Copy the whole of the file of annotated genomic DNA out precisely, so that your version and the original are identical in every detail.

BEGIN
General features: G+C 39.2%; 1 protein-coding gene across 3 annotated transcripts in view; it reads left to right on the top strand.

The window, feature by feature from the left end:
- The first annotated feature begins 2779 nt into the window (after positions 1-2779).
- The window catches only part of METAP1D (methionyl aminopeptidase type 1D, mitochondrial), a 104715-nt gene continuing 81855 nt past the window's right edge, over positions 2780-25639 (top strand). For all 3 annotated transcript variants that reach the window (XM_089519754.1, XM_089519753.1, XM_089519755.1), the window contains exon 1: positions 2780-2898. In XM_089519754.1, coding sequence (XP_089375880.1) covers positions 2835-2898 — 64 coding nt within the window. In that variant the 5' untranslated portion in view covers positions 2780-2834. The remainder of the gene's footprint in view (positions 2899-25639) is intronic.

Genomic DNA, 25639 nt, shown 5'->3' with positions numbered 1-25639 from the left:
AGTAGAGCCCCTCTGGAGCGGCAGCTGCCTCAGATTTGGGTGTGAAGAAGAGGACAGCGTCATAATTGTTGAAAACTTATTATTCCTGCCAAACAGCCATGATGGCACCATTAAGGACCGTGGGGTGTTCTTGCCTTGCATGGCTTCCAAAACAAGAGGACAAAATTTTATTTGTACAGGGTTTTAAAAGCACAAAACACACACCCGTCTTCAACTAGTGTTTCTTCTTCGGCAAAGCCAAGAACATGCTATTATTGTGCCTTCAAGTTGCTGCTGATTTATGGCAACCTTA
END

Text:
General features: G+C 39.2%; 1 protein-coding gene across 3 annotated transcripts in view; it reads left to right on the top strand.

The window, feature by feature from the left end:
- The first annotated feature begins 2779 nt into the window (after positions 1-2779).
- The window catches only part of METAP1D (methionyl aminopeptidase type 1D, mitochondrial), a 104715-nt gene continuing 81855 nt past the window's right edge, over positions 2780-25639 (top strand). For all 3 annotated transcript variants that reach the window (XM_089519754.1, XM_089519753.1, XM_089519755.1), the window contains exon 1: positions 2780-2898. In XM_089519754.1, coding sequence (XP_089375880.1) covers positions 2835-2898 — 64 coding nt within the window. In that variant the 5' untranslated portion in view covers positions 2780-2834. The remainder of the gene's footprint in view (positions 2899-25639) is intronic.

Genomic DNA, 25639 nt, shown 5'->3' with positions numbered 1-25639 from the left:
AGTAGAGCCCCTCTGGAGCGGCAGCTGCCTCAGATTTGGGTGTGAAGAAGAGGACAGCGTCATAATTGTTGAAAACTTATTATTCCTGCCAAACAGCCATGATGGCACCATTAAGGACCGTGGGGTGTTCTTGCCTTGCATGGCTTCCAAAACAAGAGGACAAAATTTTATTTGTACAGGGTTTTAAAAGCACAAAACACACACCCGTCTTCAACTAGTGTTTCTTCTTCGGCAAAGCCAAGAACATGCTATTATTGTGCCTTCAAGTTGCTGCTGATTTATGGCAACCTTA